f) Test kinetics
Testing for masking kinetics is an examination of the recovery values over time. A decline after an initial adequate recovery is typical for LER studies, and the rapidity of the decline indicates the masking capability of the solution. One can feel confident of the effect when the kinetics are occurring within the first couple of days or even the first couple of hours after spike. Figure 2 shows typical kinetic graphs for recovery over time of spike into undiluted product. Note that both the LER-subjected endotoxin as well as the protein-bound endotoxin quickly disappear, but the reduction over time may level o with protein binding, whereas the classical LER mechanism will go to completion (none detected)

Figure 2. Endotoxin masking kinetics.

g) Test interpretation
LER is just what it says: low endotoxin recovery. « Low » is defined as less than 50% for two consecutive time point recoveries over the course of the study. Sample spike recoveries can be compared to either theoretical expectations or recovery relative to water control spikes. Theoretical recoveries should be used only when water control recoveries are within the acceptable range.

h) Implications
The implications of endotoxin masking seem obvious in that LAL testing of masked samples gives little assurance of detection of endotoxin arising from potential contamination events in LER prone process solutions. As a general rule, anything existing in a protein therapeutic that is not found in the natural protein in its natural environment (human blood) is a contaminant, as it could be viewed as such by the immune system by pattern recognition receptors (PRRs) including Toll Like Receptors (TLRs). Certainly, endotoxin even as disaggregated and masked with polysorbate would qualify as a substance that doesn’t exist naturally in the blood stream. If it is not particularly pyrogenic, it may still stimulate adaptive immunity via cell surface marker activation (Schwarz). This fairly simple idea of control has governed all efforts to date to reduce immunogenicity, including exclusion of both infectious mimetics (aggregates, particulates, emulsions) and actual microbial PAMPs (LPS, viral and bacterial nucleic acids, bacterial proteins such as agellin etc.).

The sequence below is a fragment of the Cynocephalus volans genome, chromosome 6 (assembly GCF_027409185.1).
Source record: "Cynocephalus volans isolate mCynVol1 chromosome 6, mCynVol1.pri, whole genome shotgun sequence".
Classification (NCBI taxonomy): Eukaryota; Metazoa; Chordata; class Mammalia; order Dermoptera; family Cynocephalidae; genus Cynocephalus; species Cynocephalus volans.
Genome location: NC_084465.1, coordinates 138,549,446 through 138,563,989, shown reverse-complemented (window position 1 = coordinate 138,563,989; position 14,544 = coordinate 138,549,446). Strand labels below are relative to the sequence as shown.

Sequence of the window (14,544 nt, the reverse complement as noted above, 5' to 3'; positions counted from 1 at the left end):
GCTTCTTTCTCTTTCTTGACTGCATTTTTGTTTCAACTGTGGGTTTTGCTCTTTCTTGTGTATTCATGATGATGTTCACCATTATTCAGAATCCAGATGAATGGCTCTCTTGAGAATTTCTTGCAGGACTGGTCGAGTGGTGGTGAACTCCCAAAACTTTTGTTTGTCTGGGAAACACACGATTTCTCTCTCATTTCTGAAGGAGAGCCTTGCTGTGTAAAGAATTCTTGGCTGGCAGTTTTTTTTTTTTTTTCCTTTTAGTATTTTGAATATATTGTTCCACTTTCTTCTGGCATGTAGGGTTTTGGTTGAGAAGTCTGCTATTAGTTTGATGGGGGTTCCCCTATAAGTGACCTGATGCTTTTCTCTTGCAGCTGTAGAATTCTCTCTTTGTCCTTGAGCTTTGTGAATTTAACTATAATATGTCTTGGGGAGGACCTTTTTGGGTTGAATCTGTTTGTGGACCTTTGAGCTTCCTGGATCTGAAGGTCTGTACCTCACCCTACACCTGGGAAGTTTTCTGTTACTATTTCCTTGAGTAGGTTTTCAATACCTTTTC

Figure 3. Suggested plate layout.

Efforts to remove anything that can be seen as non-self, infectious (PAMP artifacts including LPS), or infectious mimetic currently includes a growing list:

  • Replacement of foreign sequences in drug molecule design (humanization)
  • Prevention of protein aggregates
  • Preclusion of visible and subvisible particulates
  • Removal of host cell nucleic acids and proteins (from CHO, yeast, E. coli, etc.)
  • Endotoxin (forms include: aggregated, disaggregated, masked, and detoxified -as the adjuvant MPLA is used to provoke the immune system without having proinflammatory properties (see Ca- sella and Mitchell)
  • ß-glucans (also not proinflammatory have been found to stimulate the adaptive immune system). See Gefroh et al, and Vigor et al.
  • Product containers and closures (including leachables and extractables such as coatings like sili- cone, etc).
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Kevin is a renowned expert microbiologist who has worked for Eli Lilly & Company for 31 years in the Quality Control Labs developing microbiological and endotoxin detection systems. He has written extensively on the subject of Endotoxin including authoring three books: Endotoxins 2nd Edition (Marcel Dekker, 2001), Endotoxins 3rd Edition (Informa Healthcare, 2007), and Microbial Contamination Control in Parenteral Manufacturing (CRC Press, 2004). Kevin has developed automated test systems for endotoxin testing and developed control strategies for raw material testing. Most recently Kevin has performed R&D work on cartridge-based test systems. For Hyglos- bioMérieux he will be helping set up a dedicated biologics test lab in the Chicago area.


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BLA – Biological License Application
CHO – Chinese Hamster Ovary cells
CSE – Control Standard Endotoxin
LAL – Limulus Amebocyte Lysate
LER – Low Endotoxin Recovery
LPS – endotoxin, Lipopolysaccharide
NOE – Naturally Occurring Endotoxin
PAMP – Pathogen Associated Molecular Pattern
PRR – Pattern Recognition Receptor
RSE – Reference Standard Endotoxin
TLR – Toll-Like Receptor


– Petsch D, Deckwer, and Anspach, Proteinase K digestion of proteins improves detection of bacterial endotoxins by the Limulus amebocyte lysate assay: application for endotoxin removal from cationic Proteins, Anal Biochem.1998, May 15;259(1):42-7.

– Schwarz et al., Biological Activity of Masked Endotoxin, Nature Scientific Reports | 7:44750 | DOI: 10.1038/srep44750

– Casella CR, Mitchell TC., Putting endotoxin to work for us: Monophosphoryl lipid A as a safe and effective vaccine adjuvant, Cell Mol Life Sci.2008 Oct;65(20):3231-40.

– Gefroh et al, Multipronged approach to managing beta-glucan contaminants in the downstream process: control of raw materials and ltrationwith charge-modified nylon 6,6 membrane lters, Biotechnol Prog. 2013 May-Jun;29(3):672-80. doi: 10.1002/btpr.1718. Epub 2013 Apr 18.

– Vigor K., et al., Development of downstream processing to minimize beta-glucan impurities in GMP-manufactured therapeutic antibodies,Biotechnol Prog. 2016 Nov;32(6):1494-1502. doi: 10.1002/btpr.2359. Epub 2016 Oct 21.

– Verthelyi D. and Wang V., Trace Levels of Innate Immune Response Modulating Impurities (IIRMIs) Synergize to Break Tolerance to TherapeuticProteins, FDA. 2010. http://journals.plos.org/plosone/article?id=10.1371/journal.pone.0015252

– Haile LA, Puig M, Kelley-Barker L, Verthelyi D., Detection of Innate Immune Response Modulating Impurities in Therapeutic Proteins, FDA. 2015.http://journals.plos.org/plosone/article?id=10.1371/journal.pone.0125078

– 2014 FDA Guidance Document: Immunogenicity Assessment for Therapeutic Protein Products (Section 5, page 18: Impurities with adjuvant